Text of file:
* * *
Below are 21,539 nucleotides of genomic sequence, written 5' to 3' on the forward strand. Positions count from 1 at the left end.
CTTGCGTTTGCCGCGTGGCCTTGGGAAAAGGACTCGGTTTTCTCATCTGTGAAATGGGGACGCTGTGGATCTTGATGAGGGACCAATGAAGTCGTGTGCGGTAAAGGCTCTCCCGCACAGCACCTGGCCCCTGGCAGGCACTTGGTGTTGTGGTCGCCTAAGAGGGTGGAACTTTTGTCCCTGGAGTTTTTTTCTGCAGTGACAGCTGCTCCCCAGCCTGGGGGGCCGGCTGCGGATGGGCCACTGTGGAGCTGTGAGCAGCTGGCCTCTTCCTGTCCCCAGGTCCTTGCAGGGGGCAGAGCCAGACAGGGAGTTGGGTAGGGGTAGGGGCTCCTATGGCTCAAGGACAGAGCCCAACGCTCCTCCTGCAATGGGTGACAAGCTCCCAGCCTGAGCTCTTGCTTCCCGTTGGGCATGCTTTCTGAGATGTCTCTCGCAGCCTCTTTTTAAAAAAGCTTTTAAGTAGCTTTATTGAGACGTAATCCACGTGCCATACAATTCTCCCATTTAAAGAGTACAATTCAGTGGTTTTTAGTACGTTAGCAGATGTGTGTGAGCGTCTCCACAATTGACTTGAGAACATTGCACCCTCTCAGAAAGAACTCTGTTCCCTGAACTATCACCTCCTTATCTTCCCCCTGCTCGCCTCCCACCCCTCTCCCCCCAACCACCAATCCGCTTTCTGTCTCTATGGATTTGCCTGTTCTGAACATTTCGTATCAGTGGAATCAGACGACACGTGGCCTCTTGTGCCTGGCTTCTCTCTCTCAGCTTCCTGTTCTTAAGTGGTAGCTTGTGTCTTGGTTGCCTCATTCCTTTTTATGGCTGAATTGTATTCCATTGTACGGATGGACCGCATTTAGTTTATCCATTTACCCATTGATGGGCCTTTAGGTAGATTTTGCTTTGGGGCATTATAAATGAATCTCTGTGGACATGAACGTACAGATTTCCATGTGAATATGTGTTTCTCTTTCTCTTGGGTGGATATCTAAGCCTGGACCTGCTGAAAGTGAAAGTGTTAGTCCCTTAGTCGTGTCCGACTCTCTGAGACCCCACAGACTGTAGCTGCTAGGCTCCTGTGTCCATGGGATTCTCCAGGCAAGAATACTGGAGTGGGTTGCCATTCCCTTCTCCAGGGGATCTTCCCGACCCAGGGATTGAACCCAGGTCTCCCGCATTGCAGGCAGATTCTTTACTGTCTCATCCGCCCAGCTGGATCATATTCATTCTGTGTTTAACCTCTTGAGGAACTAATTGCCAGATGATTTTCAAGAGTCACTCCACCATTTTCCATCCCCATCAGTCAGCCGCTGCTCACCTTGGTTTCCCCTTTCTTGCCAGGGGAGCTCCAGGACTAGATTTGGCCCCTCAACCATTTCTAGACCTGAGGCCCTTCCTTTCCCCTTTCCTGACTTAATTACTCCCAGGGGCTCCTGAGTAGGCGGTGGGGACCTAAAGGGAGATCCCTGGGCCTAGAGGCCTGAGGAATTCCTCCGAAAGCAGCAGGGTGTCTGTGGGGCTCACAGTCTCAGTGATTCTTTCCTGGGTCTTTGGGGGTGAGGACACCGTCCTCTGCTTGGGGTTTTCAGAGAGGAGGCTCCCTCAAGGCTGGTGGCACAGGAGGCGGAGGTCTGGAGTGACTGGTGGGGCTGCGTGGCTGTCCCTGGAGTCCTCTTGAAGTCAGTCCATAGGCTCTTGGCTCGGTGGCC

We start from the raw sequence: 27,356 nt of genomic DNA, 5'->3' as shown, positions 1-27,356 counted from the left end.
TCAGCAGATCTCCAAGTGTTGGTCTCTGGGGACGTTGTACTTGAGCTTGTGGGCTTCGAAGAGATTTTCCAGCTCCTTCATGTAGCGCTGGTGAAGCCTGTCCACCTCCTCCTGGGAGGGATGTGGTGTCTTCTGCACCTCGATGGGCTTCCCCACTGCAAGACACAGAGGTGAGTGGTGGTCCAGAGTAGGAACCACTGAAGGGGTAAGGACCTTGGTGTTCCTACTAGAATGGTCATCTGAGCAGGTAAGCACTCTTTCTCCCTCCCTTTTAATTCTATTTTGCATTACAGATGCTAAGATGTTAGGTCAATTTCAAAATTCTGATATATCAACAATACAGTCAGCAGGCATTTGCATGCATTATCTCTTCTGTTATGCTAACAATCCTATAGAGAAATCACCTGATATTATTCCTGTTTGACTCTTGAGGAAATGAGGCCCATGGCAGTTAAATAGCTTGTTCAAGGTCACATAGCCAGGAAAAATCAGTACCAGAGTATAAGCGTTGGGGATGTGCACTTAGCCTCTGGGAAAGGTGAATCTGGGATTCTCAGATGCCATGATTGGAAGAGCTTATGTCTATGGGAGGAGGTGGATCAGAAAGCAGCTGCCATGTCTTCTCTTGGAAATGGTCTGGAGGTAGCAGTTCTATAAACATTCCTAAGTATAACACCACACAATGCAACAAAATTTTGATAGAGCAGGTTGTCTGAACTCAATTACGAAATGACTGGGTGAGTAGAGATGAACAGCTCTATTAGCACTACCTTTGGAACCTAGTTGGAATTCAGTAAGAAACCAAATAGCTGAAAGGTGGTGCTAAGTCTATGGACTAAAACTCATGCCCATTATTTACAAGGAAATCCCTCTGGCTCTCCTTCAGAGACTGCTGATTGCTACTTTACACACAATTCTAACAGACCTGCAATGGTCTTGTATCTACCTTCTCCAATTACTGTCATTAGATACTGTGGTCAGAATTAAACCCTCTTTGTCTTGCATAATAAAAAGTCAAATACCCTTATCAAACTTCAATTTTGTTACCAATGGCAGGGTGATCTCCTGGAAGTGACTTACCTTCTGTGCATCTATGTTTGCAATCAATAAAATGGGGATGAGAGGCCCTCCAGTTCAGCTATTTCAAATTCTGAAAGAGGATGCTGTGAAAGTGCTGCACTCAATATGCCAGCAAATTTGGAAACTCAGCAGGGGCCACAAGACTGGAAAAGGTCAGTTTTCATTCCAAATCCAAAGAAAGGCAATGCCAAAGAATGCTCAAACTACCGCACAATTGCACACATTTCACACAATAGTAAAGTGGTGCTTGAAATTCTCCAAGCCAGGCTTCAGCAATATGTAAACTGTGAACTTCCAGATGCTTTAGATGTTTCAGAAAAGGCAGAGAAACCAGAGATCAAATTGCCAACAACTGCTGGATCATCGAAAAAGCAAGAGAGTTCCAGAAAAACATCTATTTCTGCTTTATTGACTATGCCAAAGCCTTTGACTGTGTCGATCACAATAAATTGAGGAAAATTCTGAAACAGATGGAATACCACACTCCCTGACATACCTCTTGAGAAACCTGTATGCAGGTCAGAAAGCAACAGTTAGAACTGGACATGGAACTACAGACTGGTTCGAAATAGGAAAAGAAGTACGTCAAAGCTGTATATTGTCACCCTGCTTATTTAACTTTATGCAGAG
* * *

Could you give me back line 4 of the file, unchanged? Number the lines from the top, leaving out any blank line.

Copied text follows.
TCAGCAGATCTCCAAGTGTTGGTCTCTGGGGACGTTGTACTTGAGCTTGTGGGCTTCGAAGAGATTTTCCAGCTCCTTCATGTAGCGCTGGTGAAGCCTGTCCACCTCCTCCTGGGAGGGATGTGGTGTCTTCTGCACCTCGATGGGCTTCCCCACTGCAAGACACAGAGGTGAGTGGTGGTCCAGAGTAGGAACCACTGAAGGGGTAAGGACCTTGGTGTTCCTACTAGAATGGTCATCTGAGCAGGTAAGCACTCTTTCTCCCTCCCTTTTAATTCTATTTTGCATTACAGATGCTAAGATGTTAGGTCAATTTCAAAATTCTGATATATCAACAATACAGTCAGCAGGCATTTGCATGCATTATCTCTTCTGTTATGCTAACAATCCTATAGAGAAATCACCTGATATTATTCCTGTTTGACTCTTGAGGAAATGAGGCCCATGGCAGTTAAATAGCTTGTTCAAGGTCACATAGCCAGGAAAAATCAGTACCAGAGTATAAGCGTTGGGGATGTGCACTTAGCCTCTGGGAAAGGTGAATCTGGGATTCTCAGATGCCATGATTGGAAGAGCTTATGTCTATGGGAGGAGGTGGATCAGAAAGCAGCTGCCATGTCTTCTCTTGGAAATGGTCTGGAGGTAGCAGTTCTATAAACATTCCTAAGTATAACACCACACAATGCAACAAAATTTTGATAGAGCAGGTTGTCTGAACTCAATTACGAAATGACTGGGTGAGTAGAGATGAACAGCTCTATTAGCACTACCTTTGGAACCTAGTTGGAATTCAGTAAGAAACCAAATAGCTGAAAGGTGGTGCTAAGTCTATGGACTAAAACTCATGCCCATTATTTACAAGGAAATCCCTCTGGCTCTCCTTCAGAGACTGCTGATTGCTACTTTACACACAATTCTAACAGACCTGCAATGGTCTTGTATCTACCTTCTCCAATTACTGTCATTAGATACTGTGGTCAGAATTAAACCCTCTTTGTCTTGCATAATAAAAAGTCAAATACCCTTATCAAACTTCAATTTTGTTACCAATGGCAGGGTGATCTCCTGGAAGTGACTTACCTTCTGTGCATCTATGTTTGCAATCAATAAAATGGGGATGAGAGGCCCTCCAGTTCAGCTATTTCAAATTCTGAAAGAGGATGCTGTGAAAGTGCTGCACTCAATATGCCAGCAAATTTGGAAACTCAGCAGGGGCCACAAGACTGGAAAAGGTCAGTTTTCATTCCAAATCCAAAGAAAGGCAATGCCAAAGAATGCTCAAACTACCGCACAATTGCACACATTTCACACAATAGTAAAGTGGTGCTTGAAATTCTCCAAGCCAGGCTTCAGCAATATGTAAACTGTGAACTTCCAGATGCTTTAGATGTTTCAGAAAAGGCAGAGAAACCAGAGATCAAATTGCCAACAACTGCTGGATCATCGAAAAAGCAAGAGAGTTCCAGAAAAACATCTATTTCTGCTTTATTGACTATGCCAAAGCCTTTGACTGTGTCGATCACAATAAATTGAGGAAAATTCTGAAACAGATGGAATACCACACTCCCTGACATACCTCTTGAGAAACCTGTATGCAGGTCAGAAAGCAACAGTTAGAACTGGACATGGAACTACAGACTGGTTCGAAATAGGAAAAGAAGTACGTCAAAGCTGTATATTGTCACCCTGCTTATTTAACTTTATGCAGAG